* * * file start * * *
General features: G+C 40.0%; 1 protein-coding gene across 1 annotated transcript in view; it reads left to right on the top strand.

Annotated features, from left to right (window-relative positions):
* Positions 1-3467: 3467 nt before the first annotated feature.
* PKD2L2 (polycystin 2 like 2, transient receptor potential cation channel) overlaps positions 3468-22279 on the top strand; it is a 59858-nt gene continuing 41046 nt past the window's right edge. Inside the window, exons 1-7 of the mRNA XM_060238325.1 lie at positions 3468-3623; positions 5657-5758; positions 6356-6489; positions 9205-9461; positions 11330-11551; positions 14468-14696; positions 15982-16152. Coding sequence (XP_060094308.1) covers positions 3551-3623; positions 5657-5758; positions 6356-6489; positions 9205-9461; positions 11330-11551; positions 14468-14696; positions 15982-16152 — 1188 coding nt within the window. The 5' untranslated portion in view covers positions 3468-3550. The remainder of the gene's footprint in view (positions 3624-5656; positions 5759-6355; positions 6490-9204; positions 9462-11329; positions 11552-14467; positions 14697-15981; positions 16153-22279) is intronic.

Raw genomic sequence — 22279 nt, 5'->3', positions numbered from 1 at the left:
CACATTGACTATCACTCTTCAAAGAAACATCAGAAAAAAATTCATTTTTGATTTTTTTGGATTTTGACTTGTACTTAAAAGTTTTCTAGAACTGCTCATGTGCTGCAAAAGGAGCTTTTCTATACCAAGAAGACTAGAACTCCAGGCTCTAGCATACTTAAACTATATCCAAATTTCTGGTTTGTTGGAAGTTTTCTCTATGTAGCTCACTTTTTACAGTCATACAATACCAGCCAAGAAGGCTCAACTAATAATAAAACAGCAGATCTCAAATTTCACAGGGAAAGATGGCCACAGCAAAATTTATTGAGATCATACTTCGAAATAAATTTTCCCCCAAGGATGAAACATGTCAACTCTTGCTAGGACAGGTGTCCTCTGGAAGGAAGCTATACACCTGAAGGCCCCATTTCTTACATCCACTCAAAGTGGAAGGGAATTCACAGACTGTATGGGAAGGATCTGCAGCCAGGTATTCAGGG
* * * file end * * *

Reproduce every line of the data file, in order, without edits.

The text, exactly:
General features: G+C 40.0%; 1 protein-coding gene across 1 annotated transcript in view; it reads left to right on the top strand.

Annotated features, from left to right (window-relative positions):
* Positions 1-3467: 3467 nt before the first annotated feature.
* PKD2L2 (polycystin 2 like 2, transient receptor potential cation channel) overlaps positions 3468-22279 on the top strand; it is a 59858-nt gene continuing 41046 nt past the window's right edge. Inside the window, exons 1-7 of the mRNA XM_060238325.1 lie at positions 3468-3623; positions 5657-5758; positions 6356-6489; positions 9205-9461; positions 11330-11551; positions 14468-14696; positions 15982-16152. Coding sequence (XP_060094308.1) covers positions 3551-3623; positions 5657-5758; positions 6356-6489; positions 9205-9461; positions 11330-11551; positions 14468-14696; positions 15982-16152 — 1188 coding nt within the window. The 5' untranslated portion in view covers positions 3468-3550. The remainder of the gene's footprint in view (positions 3624-5656; positions 5759-6355; positions 6490-9204; positions 9462-11329; positions 11552-14467; positions 14697-15981; positions 16153-22279) is intronic.

Raw genomic sequence — 22279 nt, 5'->3', positions numbered from 1 at the left:
CACATTGACTATCACTCTTCAAAGAAACATCAGAAAAAAATTCATTTTTGATTTTTTTGGATTTTGACTTGTACTTAAAAGTTTTCTAGAACTGCTCATGTGCTGCAAAAGGAGCTTTTCTATACCAAGAAGACTAGAACTCCAGGCTCTAGCATACTTAAACTATATCCAAATTTCTGGTTTGTTGGAAGTTTTCTCTATGTAGCTCACTTTTTACAGTCATACAATACCAGCCAAGAAGGCTCAACTAATAATAAAACAGCAGATCTCAAATTTCACAGGGAAAGATGGCCACAGCAAAATTTATTGAGATCATACTTCGAAATAAATTTTCCCCCAAGGATGAAACATGTCAACTCTTGCTAGGACAGGTGTCCTCTGGAAGGAAGCTATACACCTGAAGGCCCCATTTCTTACATCCACTCAAAGTGGAAGGGAATTCACAGACTGTATGGGAAGGATCTGCAGCCAGGTATTCAGGG